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Engineering Catalytic Contacts with Binary Nanocrystal Superlattices

investigations at CFN

What Is The Scientific Achievement?

Critical to understanding heterogeneous catalysis is the identification of the active sites involved in reactive processes.  Recently, researchers from the University of Pennsylvania have developed an approach to grow ordered, mesoscale assemblies of nanocrystals of two types, a metal (Au) and an oxide (FeOx).  These binary nanocrystal superlattices (BNSLs) form with specific crystal structures and have a specific number density of metal/oxide contacts.  The BNSLs were used to catalyze CO oxidation, and quantitative measurement of the reaction rates were correlated to the number of contacts, leading to a linear scaling.  This confirms that the active sites for CO oxidation are at the metal/oxide contacts.  This approach—the formation of specific BNSL structures to determine active sites—is general, providing a systematic method to explore this important question.  Interestingly, limiting direct contact between metal nanocrystals through the formation of appropriate superlattice structures was found to have enhanced the thermal stability of these systems.  Myriad nanocrystal superlattice structures and compositions are available; therefore, this approach facilitates the exploration, the understanding, and the improvement of catalytic processes, bridging the gap between traditional, highly idealized single crystal experiments and less controlled, supported catalyst studies.

different crystal structures

Binary NCs form different crystal structures depending on the relative sizes of the constituents (referred to as A and B, corresponding to Au and FeOx, respectively). TEM images of a) AB, b) AB2, and c) AB13 BNSLs; STEM-HAADF images of d) AB, e) AB2, and f) AB13 BNSLs; g) STEM-HAADF image of AB Au-FeOx BNSL, illustrating that one Au NC is in contact with four adjacent FeOx NCs. The activity (reaction rate of CO oxidation expressed by the rate of CO2 production) normalized to h) the mass of Au and i) the mass of Fe as a function of the number of the Au-FeOx contacts h) per Au NC and i) per FeOx NC. Scale bars: a, b, d, f) 20 nm, c) 50nm, e) 10 nm, g) 2 nm.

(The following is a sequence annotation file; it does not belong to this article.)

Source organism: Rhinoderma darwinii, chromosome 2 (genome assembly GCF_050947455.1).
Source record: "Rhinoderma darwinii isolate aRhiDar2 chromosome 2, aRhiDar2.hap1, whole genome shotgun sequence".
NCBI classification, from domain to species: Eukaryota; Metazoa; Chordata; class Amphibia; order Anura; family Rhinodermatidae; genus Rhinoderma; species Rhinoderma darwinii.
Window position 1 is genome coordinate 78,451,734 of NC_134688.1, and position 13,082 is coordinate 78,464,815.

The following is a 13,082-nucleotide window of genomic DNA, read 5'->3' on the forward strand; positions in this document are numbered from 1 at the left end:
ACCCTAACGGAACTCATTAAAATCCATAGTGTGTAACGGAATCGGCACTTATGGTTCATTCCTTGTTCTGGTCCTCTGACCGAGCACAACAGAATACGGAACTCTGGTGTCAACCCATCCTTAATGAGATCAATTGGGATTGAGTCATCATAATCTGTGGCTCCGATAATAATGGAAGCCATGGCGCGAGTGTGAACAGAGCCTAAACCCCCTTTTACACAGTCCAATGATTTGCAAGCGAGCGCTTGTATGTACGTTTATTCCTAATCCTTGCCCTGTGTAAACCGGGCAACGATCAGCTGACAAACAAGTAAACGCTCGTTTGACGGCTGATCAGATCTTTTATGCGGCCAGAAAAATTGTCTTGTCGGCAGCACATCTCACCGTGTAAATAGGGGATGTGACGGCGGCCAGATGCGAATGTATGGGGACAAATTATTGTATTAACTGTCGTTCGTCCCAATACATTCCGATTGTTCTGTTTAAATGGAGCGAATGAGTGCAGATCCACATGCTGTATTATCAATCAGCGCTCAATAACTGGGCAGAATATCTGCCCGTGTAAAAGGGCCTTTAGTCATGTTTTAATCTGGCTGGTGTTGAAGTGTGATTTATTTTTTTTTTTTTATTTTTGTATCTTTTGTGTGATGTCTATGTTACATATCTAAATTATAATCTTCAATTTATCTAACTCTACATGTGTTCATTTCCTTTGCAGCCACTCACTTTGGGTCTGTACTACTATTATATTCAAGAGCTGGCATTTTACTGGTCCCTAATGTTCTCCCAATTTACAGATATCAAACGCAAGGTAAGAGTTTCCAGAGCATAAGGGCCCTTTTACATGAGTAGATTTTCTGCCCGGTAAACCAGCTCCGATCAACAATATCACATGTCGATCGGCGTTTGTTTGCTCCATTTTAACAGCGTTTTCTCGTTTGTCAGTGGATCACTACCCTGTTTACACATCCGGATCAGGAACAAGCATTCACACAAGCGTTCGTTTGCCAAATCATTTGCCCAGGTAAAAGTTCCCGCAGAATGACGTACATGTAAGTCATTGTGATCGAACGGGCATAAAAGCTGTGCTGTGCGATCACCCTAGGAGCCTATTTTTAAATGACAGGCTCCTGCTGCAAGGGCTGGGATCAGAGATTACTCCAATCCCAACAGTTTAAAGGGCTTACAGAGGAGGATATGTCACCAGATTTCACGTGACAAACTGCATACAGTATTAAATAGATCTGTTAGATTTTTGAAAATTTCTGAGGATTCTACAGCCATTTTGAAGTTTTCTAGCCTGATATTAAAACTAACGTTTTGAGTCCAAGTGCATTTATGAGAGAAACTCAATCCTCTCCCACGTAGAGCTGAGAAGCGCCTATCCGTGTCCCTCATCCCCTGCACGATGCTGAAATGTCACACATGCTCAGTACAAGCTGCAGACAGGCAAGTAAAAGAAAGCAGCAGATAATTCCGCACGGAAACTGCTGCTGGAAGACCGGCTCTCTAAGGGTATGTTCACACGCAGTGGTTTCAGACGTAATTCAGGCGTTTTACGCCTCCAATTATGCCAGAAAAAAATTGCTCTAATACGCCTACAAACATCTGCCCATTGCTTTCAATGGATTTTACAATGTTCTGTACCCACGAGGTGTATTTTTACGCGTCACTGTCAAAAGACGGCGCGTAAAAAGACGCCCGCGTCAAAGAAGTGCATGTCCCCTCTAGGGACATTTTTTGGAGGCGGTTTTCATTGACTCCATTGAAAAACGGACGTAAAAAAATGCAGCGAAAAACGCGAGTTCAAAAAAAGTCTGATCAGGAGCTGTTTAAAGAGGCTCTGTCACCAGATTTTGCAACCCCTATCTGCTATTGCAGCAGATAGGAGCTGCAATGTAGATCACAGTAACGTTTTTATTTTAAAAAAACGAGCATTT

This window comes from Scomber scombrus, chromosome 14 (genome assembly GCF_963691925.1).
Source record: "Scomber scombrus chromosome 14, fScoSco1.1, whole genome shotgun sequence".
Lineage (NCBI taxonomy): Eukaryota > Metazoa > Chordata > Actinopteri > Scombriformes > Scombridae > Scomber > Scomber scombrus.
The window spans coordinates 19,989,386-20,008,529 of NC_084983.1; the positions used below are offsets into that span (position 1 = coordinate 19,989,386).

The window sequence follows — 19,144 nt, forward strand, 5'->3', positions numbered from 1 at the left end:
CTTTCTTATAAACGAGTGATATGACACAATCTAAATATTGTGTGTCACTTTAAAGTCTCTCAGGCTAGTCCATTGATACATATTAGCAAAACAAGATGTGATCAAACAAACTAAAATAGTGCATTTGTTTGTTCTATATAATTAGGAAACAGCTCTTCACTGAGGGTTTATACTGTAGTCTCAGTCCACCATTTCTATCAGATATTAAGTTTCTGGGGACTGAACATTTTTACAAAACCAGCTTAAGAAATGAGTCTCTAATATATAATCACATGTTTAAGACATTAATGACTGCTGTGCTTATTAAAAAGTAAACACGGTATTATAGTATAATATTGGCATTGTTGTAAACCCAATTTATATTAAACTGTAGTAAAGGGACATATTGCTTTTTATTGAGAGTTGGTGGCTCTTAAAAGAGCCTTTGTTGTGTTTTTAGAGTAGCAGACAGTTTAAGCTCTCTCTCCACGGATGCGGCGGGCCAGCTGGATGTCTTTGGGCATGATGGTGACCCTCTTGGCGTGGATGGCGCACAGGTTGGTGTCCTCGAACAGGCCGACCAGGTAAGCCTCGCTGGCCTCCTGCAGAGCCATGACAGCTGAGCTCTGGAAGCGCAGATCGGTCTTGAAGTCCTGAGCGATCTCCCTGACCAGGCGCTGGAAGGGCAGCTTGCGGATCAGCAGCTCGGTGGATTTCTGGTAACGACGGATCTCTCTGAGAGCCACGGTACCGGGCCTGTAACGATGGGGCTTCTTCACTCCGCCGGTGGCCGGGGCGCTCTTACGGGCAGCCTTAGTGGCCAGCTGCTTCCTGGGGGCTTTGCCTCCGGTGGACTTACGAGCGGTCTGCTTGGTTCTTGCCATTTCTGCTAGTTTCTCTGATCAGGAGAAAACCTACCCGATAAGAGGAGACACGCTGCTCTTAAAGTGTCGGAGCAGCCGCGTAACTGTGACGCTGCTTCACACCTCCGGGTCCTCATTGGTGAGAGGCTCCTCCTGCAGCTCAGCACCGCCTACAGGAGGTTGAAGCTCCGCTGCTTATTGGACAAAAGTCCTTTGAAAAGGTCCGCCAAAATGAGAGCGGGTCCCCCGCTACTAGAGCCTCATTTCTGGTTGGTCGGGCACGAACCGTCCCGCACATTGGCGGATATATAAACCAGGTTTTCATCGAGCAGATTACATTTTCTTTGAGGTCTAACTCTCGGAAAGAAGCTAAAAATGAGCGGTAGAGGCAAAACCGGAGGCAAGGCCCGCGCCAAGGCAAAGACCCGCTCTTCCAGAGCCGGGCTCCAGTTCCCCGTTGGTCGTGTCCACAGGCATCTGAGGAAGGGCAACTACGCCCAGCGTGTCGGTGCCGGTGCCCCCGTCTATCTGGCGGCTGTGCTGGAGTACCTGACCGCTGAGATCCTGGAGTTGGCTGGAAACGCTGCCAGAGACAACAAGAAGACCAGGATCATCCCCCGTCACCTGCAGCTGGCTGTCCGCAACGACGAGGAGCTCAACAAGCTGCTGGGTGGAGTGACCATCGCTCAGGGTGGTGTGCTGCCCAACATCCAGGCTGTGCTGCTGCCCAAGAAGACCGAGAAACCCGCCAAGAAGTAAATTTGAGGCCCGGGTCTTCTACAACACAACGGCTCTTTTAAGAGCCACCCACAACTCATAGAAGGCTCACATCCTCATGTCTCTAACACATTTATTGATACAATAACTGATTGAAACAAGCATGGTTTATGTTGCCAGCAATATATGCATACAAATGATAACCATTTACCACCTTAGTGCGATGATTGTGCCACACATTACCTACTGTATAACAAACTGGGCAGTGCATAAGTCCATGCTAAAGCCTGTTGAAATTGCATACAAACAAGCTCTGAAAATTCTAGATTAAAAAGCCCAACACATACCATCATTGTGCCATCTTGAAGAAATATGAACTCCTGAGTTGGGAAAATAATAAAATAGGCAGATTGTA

Why Does This Matter?

Binary nanocrystal superlattices (BNSL) are ordered, mesoscale assemblies of two different nanocrystal (NC) components.  Specific structures can be formed that control the number density of contacts between metal (Au) NCs and support (FeOx) NCs.  By correlating measurements of the activity of BNSLs for carbon monoxide (CO) oxidation with the number density of catalytic contacts, conclusive identification of the catalytically active site can be made.

What Are The Specifics?

1.    Established a systematic methodology for determining catalytically active sites using BNSLs.
2.    The structure of the superlattices spatially confines the active metals, thereby enhancing their thermal stability during reactions.
3.    This approach is generalizable, making BNSLs effective model systems to explore, to understand, and to improve catalytic processes.

Reference

Engineering Catalytic Contacts and Thermal Stability: Gold/Iron Oxide Binary Nanocrystal Superlattices for CO Oxidation, Yijin Kang, Xingchen Ye, Jun Chen, Liang Qi, Rosa E. Diaz, Vicky Doan-Nguyen, Guozhong Xing, Cherie R. Kagan, Ju Li, Raymond J. Gorte, Eric A. Stach, and Christopher B. Murray, J. Am. Chem. Soc. 135, 1499-1505, 2013.

Acknowledgement of Support

C.B.M. and Y.K. acknowledge the partial support from the National Science Foundation MRSEC DMR11-20901, and the U.S. Army Research Office (ARO) under Award MURI W911NF-08-1-0364.  X.Y. acknowledges the support from the Office of Naval Research (ONR) Multidisciplinary University Research Initiative (MURI) on Optical Metamaterials through award N00014-10-1-0942.  J.C. and V.D.-N. acknowledge the DOE Office of ARPA-E for support under Award DEAR0000123.  G.X. and C.R.K. acknowledge support from the U.S. Department of Energy, Office of Basic Energy Sciences, Division of Materials Science and Engineering, under Award No. DE-SC0002158.  L.Q. and J.L. acknowledge support by NSF DMR-1120901 and AFOSR FA9550-08-1-0325.  C.B.M. thanks the Richard Perry University Professorship for the support of his supervisor role.  Research carried out in part at the Center for Functional Nanomaterials (CFN), Brookhaven National Laboratory (BNL), which is supported by the U.S. Department of Energy, Office of Basic Energy Sciences, under Contract No. DE-AC02-98CH10886. 

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